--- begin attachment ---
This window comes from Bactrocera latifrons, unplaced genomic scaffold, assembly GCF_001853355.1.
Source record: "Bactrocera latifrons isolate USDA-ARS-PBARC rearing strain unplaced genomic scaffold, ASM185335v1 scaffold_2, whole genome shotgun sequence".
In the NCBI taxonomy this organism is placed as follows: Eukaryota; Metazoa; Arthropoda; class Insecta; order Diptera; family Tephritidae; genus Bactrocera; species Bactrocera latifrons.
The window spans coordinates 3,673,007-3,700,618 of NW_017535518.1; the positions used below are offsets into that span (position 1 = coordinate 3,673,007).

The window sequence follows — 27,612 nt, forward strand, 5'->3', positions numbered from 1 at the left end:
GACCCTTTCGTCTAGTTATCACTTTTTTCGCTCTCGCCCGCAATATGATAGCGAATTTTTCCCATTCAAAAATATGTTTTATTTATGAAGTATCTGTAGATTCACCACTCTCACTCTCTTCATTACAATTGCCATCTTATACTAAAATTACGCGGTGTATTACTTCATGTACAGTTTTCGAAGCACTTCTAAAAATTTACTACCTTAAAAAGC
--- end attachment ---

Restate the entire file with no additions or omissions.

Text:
This window comes from Bactrocera latifrons, unplaced genomic scaffold, assembly GCF_001853355.1.
Source record: "Bactrocera latifrons isolate USDA-ARS-PBARC rearing strain unplaced genomic scaffold, ASM185335v1 scaffold_2, whole genome shotgun sequence".
In the NCBI taxonomy this organism is placed as follows: Eukaryota; Metazoa; Arthropoda; class Insecta; order Diptera; family Tephritidae; genus Bactrocera; species Bactrocera latifrons.
The window spans coordinates 3,673,007-3,700,618 of NW_017535518.1; the positions used below are offsets into that span (position 1 = coordinate 3,673,007).

The window sequence follows — 27,612 nt, forward strand, 5'->3', positions numbered from 1 at the left end:
GACCCTTTCGTCTAGTTATCACTTTTTTCGCTCTCGCCCGCAATATGATAGCGAATTTTTCCCATTCAAAAATATGTTTTATTTATGAAGTATCTGTAGATTCACCACTCTCACTCTCTTCATTACAATTGCCATCTTATACTAAAATTACGCGGTGTATTACTTCATGTACAGTTTTCGAAGCACTTCTAAAAATTTACTACCTTAAAAAGC